“Vocal finesse shone from the Alto Rhapsody too, thanks to the wonderful American mezzo Jamie Barton. That joyfully dark, voluptuous and steady voice sucked us in from the first worried note to the last breath of emollient calm.” (The Times, September 2015)

“Her Brahms singing [at the Cardiff Singer of the World competition in 2013] marked her out as an important interpreter of his music, an impression confirmed by her Proms performance of the Alto Rhapsody…Where some interpreters ramp up the angst, Barton was notably restrained: the only moment of overt passion came, tellingly, in the heft with which she uttered the statement that “human hatred” has forced Brahms’s traveller from his path. Elsewhere, the noble beauty of the sound was breathtaking.” (The Guardian, September 2015)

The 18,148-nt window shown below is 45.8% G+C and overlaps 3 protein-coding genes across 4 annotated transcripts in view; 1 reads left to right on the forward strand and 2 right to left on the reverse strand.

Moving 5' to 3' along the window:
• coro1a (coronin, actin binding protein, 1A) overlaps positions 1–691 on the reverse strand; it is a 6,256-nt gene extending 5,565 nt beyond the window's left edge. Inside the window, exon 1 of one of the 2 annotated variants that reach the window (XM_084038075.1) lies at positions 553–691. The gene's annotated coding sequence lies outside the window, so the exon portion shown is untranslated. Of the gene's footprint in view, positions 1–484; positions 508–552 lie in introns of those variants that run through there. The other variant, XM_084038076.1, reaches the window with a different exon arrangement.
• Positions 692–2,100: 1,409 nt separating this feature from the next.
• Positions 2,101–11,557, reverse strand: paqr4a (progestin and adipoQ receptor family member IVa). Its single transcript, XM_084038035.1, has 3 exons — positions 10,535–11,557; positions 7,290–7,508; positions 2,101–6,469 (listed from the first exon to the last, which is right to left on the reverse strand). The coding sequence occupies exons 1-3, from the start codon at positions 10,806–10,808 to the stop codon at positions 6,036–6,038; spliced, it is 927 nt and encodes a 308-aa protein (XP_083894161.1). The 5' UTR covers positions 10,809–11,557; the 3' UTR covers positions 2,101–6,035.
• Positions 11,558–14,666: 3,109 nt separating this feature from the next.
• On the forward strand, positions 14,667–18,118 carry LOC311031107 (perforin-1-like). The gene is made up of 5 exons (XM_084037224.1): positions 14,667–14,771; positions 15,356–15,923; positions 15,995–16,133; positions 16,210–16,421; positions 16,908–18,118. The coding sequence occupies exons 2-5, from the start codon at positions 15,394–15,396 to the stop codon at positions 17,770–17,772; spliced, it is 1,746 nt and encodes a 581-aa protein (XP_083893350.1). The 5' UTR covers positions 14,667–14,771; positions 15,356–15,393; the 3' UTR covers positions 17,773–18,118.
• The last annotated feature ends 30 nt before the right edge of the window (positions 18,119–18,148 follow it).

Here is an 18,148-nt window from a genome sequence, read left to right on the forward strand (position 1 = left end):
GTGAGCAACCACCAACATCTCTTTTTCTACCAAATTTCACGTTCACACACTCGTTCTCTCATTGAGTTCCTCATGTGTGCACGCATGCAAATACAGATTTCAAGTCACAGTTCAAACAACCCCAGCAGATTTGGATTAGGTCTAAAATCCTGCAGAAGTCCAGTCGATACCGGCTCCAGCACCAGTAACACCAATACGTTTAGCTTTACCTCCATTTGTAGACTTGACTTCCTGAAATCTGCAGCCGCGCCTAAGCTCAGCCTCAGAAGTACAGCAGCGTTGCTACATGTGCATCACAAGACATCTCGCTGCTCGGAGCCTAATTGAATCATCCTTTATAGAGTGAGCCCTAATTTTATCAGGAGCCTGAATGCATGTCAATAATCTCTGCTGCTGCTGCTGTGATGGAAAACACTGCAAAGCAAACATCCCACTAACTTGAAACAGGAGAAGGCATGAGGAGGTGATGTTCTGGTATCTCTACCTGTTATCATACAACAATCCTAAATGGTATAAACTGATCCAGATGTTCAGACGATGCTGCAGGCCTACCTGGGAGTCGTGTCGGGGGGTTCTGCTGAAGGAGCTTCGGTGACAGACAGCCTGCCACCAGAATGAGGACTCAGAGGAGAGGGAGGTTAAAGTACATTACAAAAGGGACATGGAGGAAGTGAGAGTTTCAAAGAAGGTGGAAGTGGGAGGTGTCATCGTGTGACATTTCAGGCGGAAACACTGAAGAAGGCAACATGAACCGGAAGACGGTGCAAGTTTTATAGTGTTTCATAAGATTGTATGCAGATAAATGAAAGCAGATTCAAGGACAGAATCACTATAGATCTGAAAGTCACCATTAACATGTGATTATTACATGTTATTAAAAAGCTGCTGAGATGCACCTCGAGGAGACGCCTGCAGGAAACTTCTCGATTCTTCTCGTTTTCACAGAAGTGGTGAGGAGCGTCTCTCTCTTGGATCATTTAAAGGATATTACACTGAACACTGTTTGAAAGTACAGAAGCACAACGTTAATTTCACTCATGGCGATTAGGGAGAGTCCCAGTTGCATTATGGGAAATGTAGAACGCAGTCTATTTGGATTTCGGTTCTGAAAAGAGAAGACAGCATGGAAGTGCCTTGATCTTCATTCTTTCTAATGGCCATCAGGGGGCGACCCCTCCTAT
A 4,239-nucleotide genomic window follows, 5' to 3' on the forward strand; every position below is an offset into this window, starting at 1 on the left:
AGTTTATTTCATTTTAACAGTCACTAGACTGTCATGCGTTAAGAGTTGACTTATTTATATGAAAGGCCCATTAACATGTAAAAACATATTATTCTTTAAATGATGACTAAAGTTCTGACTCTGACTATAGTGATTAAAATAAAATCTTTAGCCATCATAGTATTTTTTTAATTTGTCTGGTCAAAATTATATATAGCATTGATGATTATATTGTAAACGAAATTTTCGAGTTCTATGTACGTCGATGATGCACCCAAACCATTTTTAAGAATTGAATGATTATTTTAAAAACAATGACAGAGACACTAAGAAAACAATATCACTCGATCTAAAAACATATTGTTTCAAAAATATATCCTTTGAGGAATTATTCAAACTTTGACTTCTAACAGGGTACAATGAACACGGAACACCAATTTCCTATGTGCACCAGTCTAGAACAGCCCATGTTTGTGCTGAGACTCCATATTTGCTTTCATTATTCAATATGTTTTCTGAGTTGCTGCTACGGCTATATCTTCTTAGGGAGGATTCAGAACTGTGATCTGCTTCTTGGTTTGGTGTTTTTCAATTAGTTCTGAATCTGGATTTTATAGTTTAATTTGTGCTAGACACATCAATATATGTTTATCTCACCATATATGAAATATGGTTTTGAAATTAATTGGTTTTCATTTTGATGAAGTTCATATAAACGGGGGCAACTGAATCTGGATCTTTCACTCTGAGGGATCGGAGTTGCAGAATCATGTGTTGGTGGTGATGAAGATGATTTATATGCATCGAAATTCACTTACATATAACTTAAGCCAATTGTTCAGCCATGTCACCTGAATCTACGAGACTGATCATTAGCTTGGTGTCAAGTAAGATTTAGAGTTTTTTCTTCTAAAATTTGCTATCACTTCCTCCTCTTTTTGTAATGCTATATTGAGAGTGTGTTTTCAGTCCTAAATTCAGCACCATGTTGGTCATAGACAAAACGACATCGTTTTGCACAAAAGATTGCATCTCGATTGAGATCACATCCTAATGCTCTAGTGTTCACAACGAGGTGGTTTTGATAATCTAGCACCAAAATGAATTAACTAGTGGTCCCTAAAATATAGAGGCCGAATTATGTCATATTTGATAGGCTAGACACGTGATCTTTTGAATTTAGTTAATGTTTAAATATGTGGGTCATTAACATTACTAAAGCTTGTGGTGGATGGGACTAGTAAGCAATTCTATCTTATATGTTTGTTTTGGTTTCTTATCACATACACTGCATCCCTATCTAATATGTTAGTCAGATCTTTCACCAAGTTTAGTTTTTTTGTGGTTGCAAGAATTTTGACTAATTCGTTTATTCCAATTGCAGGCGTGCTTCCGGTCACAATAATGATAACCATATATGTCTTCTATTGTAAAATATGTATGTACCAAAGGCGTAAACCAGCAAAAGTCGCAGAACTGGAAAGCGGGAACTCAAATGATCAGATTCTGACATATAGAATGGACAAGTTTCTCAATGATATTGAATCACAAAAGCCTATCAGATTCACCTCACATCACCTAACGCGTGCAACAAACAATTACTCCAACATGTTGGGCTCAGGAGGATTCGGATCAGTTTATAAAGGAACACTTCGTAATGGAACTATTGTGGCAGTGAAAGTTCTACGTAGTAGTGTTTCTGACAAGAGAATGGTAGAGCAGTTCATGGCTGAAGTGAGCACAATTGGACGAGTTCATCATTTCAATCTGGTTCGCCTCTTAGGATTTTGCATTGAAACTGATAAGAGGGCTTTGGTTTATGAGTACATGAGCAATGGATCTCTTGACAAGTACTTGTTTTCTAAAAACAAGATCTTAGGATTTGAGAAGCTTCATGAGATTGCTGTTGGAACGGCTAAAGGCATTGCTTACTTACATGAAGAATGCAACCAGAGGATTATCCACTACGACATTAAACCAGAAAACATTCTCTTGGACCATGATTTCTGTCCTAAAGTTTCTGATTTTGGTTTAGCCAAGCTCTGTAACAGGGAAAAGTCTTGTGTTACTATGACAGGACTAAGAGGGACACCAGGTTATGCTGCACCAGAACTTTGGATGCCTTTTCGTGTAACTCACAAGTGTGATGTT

“Jamie Barton, an international prizewinner of considerable renown, is dazzling as Fenena, with a showstopper Act IV aria that displayed the lyricism and agility of this remarkable voice.” (Seattle Times, August 2015)

“Jamie Barton’s passionate portrayal of Fenena [was impressive]…Her prayer in Part Four was a highlight.” (Bachtrack, August 2015)

“Internationally acclaimed recipient of the 2015 Richard Tucker Award, mezzo-soprano Jamie Barton gave an excellent performance…and stole the show.” (The Daily, August 2015)

“Jamie Barton was again a ripe-toned Fricka” (Opera Magazine, July 2015)

“peerless mezzo Jamie Barton [portrays] everything about the character of Fricka in that bathed-in-fire voice” (Houston Press, April 2015)